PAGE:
There is also no record as to whether the disqualifications meted out to Bitar were voluntary or mutually agreed upon.  Bitar’s penalty shows up only as two line-items buried deep within the OCDE’s annual report. The records naming Bitar are organized tagged by Irish corporate ID — “415256” for Pocket Kings and “483311” for Rekop Limited.  Both records appear in “Appendix 4” of the OCDE’s annual report, which lists “Cases where disqualification orders were made by the high court or disqualification consent undertakings were given by company directors [pursuant to Irish business law].”

A third Ireland-incorporated business entity connected to Full Tilt, Fitzroche Limited, does not appear within the OCDE records.

Second Full Tilt Official Also Named

Bitar is not the only former Full Tilt official named in the OCDE’s 2015 annual report.  A separate line-item entry in the report’s “Appendix 3” names Ephraim Lindquist, who was also one of Pocket Kings’ directors. That separate appendix names board members of OCDE-disqualified or -liquidated companies who themselves were not subject to individual disqualifications.

Lindquist, of San Francisco, CA, was a long-time executive member of several Full Tilt component operations.  His LinkedIn profile describes him as a “Competitive Intelligence Analyst” for Pocket Kings Consulting Ltd, from July of 2005 to September 2012.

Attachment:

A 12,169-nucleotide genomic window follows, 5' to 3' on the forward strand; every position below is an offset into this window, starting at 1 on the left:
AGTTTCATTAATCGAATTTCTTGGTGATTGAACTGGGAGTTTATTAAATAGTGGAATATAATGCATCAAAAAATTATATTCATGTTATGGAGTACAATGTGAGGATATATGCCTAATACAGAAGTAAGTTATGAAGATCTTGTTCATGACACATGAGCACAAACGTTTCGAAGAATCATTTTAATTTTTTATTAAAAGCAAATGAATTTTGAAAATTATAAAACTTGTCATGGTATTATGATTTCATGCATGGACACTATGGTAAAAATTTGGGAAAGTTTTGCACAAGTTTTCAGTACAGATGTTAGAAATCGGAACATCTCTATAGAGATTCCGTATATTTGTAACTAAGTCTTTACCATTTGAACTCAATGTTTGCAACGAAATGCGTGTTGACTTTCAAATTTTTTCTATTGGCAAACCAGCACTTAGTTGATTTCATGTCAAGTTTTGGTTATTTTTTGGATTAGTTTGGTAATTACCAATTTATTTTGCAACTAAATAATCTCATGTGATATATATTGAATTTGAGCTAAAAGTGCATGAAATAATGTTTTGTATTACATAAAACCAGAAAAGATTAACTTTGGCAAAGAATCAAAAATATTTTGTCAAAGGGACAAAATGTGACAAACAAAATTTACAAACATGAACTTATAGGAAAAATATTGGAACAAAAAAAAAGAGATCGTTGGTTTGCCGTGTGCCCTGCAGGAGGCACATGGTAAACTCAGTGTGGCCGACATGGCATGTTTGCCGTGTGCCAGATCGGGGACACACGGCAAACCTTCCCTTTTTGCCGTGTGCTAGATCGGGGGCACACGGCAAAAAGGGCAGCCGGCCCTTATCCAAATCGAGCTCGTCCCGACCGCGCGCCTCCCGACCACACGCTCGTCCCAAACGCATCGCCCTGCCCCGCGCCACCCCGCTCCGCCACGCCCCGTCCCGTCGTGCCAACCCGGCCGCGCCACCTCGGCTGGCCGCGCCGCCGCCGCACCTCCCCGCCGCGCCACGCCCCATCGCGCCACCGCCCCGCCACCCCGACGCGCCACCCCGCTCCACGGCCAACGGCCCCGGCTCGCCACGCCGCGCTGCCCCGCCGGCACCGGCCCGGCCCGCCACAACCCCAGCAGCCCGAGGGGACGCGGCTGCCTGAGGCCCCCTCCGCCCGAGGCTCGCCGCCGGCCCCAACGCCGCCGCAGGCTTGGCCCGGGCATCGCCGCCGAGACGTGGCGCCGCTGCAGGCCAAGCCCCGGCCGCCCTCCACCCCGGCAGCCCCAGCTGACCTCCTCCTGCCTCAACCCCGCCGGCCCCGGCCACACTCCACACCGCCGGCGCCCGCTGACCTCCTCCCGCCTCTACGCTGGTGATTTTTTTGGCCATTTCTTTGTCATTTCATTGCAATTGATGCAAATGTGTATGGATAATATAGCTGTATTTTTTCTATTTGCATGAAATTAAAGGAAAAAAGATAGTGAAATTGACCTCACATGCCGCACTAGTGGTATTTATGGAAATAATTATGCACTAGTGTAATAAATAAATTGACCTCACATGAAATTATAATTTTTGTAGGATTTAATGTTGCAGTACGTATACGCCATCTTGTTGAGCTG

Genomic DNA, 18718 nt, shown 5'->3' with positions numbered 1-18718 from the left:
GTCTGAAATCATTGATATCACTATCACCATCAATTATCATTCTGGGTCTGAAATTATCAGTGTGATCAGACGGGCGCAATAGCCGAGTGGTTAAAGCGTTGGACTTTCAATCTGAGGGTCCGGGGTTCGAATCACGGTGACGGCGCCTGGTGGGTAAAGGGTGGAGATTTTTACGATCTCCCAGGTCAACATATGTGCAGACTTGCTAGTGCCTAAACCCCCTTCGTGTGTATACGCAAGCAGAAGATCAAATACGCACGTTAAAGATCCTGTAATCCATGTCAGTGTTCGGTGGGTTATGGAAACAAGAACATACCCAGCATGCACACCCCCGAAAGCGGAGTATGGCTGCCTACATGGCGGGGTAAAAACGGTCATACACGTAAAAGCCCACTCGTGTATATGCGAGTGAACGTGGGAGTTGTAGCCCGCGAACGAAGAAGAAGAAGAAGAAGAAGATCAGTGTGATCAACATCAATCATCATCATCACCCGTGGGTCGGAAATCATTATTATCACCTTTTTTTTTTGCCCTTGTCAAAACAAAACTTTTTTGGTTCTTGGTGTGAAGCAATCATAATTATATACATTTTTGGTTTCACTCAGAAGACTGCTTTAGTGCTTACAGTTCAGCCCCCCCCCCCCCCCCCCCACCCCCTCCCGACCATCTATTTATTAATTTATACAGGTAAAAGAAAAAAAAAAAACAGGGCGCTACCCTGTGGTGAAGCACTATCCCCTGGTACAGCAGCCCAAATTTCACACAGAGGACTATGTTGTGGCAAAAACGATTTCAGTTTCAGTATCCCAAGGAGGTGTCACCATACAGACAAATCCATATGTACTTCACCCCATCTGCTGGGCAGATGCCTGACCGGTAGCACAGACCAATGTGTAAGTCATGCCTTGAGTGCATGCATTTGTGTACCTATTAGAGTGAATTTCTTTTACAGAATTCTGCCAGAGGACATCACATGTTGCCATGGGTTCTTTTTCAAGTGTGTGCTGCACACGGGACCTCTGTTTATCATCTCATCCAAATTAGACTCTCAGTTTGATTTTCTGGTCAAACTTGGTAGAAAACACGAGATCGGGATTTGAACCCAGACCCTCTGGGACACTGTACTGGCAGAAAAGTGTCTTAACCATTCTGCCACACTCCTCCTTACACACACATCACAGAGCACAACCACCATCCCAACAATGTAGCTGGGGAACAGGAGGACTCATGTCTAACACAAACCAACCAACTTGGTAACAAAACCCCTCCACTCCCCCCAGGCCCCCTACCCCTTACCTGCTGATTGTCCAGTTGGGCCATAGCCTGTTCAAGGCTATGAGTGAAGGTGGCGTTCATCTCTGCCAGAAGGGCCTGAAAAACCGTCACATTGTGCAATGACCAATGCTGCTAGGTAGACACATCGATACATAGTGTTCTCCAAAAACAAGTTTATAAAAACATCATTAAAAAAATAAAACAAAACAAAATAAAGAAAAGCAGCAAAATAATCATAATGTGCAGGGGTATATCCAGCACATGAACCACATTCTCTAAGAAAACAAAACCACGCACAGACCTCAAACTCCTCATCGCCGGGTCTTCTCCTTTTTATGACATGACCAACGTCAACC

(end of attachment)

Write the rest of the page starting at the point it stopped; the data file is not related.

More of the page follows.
Today, Lindquist operates his Las Vegas-based gaming firm Kantara Group, which he founded in 2013. According to Lindquist’s description, it’s still all about online gaming:

“The Kantara Group provides a variety of online casino solutions for any offline casino wishing to develop a presence on the internet. Whether it’s Sports Betting, Traditional Casino Games, or Poker, we offer complete solutions with minimal investment and maintenance costs. We have partnerships with leading Social Media developers, allowing us to get you quickly “plugged in” to some of the fastest growing online gaming opportunities. Our solutions deliver immediate value, connecting your customers to gaming sites that already have the critical mass that drives the gaming experience. Our “White Label” solutions bring your casino brand to the Internet, enabling new and existing players to experience online casino games on their phone, tablet, or PC.”

Lindquist also appears in more recent business records with another infamous member of the Full Tilt Poker Board of Directors, Howard Lederer.  Lindquist and Lederer are listed as the two executive managers of a Nevada LLC, Incito Trading, which was incorporated on March 16, 2015.  Incito Trading was activated via a prominent Las Vegas-based business law firm, Santoro Whitmire.

Nicholas Santoro, one of that company’s lead attorneys, also represents Lederer and Chris Ferguson in an ongoing class-action lawsuit brought by five former Full Tilt players way back in April of 2012.  That lawsuit was settled in an undisclosed manner late last year, with Lederer and Ferguson agreeing to pay an unspecified (and perhaps nominal) amount to the plaintiffs, along with court costs and about $260,000 in plaintiffs’ attorneys fees.